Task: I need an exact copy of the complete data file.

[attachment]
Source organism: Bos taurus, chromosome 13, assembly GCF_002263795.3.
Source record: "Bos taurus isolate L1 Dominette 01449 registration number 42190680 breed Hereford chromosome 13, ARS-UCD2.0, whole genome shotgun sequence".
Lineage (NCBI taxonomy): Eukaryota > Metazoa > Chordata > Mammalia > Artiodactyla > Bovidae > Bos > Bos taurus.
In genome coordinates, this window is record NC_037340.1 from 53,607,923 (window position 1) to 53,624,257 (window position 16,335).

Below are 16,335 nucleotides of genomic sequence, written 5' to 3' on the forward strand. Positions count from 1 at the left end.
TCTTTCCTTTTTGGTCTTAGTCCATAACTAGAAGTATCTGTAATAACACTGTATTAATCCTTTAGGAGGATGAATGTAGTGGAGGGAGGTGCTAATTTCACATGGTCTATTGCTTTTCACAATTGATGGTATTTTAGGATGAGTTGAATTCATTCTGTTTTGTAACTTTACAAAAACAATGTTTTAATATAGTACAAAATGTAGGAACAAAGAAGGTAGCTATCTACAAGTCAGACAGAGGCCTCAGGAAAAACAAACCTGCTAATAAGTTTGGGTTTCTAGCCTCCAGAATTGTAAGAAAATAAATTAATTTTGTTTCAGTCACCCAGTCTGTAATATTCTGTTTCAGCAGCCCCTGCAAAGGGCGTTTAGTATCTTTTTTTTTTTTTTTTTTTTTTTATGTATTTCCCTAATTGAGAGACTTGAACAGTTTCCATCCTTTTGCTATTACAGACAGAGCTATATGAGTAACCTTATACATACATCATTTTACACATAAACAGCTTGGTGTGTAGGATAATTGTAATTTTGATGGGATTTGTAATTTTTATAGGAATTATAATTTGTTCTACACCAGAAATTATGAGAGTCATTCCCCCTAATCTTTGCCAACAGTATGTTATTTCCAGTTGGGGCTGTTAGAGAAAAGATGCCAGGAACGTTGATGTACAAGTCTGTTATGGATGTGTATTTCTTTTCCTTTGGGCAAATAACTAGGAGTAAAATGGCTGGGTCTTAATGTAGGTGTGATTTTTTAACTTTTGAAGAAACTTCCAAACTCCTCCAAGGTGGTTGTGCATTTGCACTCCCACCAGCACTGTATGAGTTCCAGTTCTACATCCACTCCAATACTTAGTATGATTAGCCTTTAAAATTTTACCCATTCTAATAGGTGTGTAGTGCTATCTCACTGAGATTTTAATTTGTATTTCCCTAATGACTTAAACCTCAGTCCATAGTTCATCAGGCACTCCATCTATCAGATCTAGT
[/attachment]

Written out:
Source organism: Bos taurus, chromosome 13, assembly GCF_002263795.3.
Source record: "Bos taurus isolate L1 Dominette 01449 registration number 42190680 breed Hereford chromosome 13, ARS-UCD2.0, whole genome shotgun sequence".
Lineage (NCBI taxonomy): Eukaryota > Metazoa > Chordata > Mammalia > Artiodactyla > Bovidae > Bos > Bos taurus.
In genome coordinates, this window is record NC_037340.1 from 53,607,923 (window position 1) to 53,624,257 (window position 16,335).

Below are 16,335 nucleotides of genomic sequence, written 5' to 3' on the forward strand. Positions count from 1 at the left end.
TCTTTCCTTTTTGGTCTTAGTCCATAACTAGAAGTATCTGTAATAACACTGTATTAATCCTTTAGGAGGATGAATGTAGTGGAGGGAGGTGCTAATTTCACATGGTCTATTGCTTTTCACAATTGATGGTATTTTAGGATGAGTTGAATTCATTCTGTTTTGTAACTTTACAAAAACAATGTTTTAATATAGTACAAAATGTAGGAACAAAGAAGGTAGCTATCTACAAGTCAGACAGAGGCCTCAGGAAAAACAAACCTGCTAATAAGTTTGGGTTTCTAGCCTCCAGAATTGTAAGAAAATAAATTAATTTTGTTTCAGTCACCCAGTCTGTAATATTCTGTTTCAGCAGCCCCTGCAAAGGGCGTTTAGTATCTTTTTTTTTTTTTTTTTTTTTTTATGTATTTCCCTAATTGAGAGACTTGAACAGTTTCCATCCTTTTGCTATTACAGACAGAGCTATATGAGTAACCTTATACATACATCATTTTACACATAAACAGCTTGGTGTGTAGGATAATTGTAATTTTGATGGGATTTGTAATTTTTATAGGAATTATAATTTGTTCTACACCAGAAATTATGAGAGTCATTCCCCCTAATCTTTGCCAACAGTATGTTATTTCCAGTTGGGGCTGTTAGAGAAAAGATGCCAGGAACGTTGATGTACAAGTCTGTTATGGATGTGTATTTCTTTTCCTTTGGGCAAATAACTAGGAGTAAAATGGCTGGGTCTTAATGTAGGTGTGATTTTTTAACTTTTGAAGAAACTTCCAAACTCCTCCAAGGTGGTTGTGCATTTGCACTCCCACCAGCACTGTATGAGTTCCAGTTCTACATCCACTCCAATACTTAGTATGATTAGCCTTTAAAATTTTACCCATTCTAATAGGTGTGTAGTGCTATCTCACTGAGATTTTAATTTGTATTTCCCTAATGACTTAAACCTCAGTCCATAGTTCATCAGGCACTCCATCTATCAGATCTAGT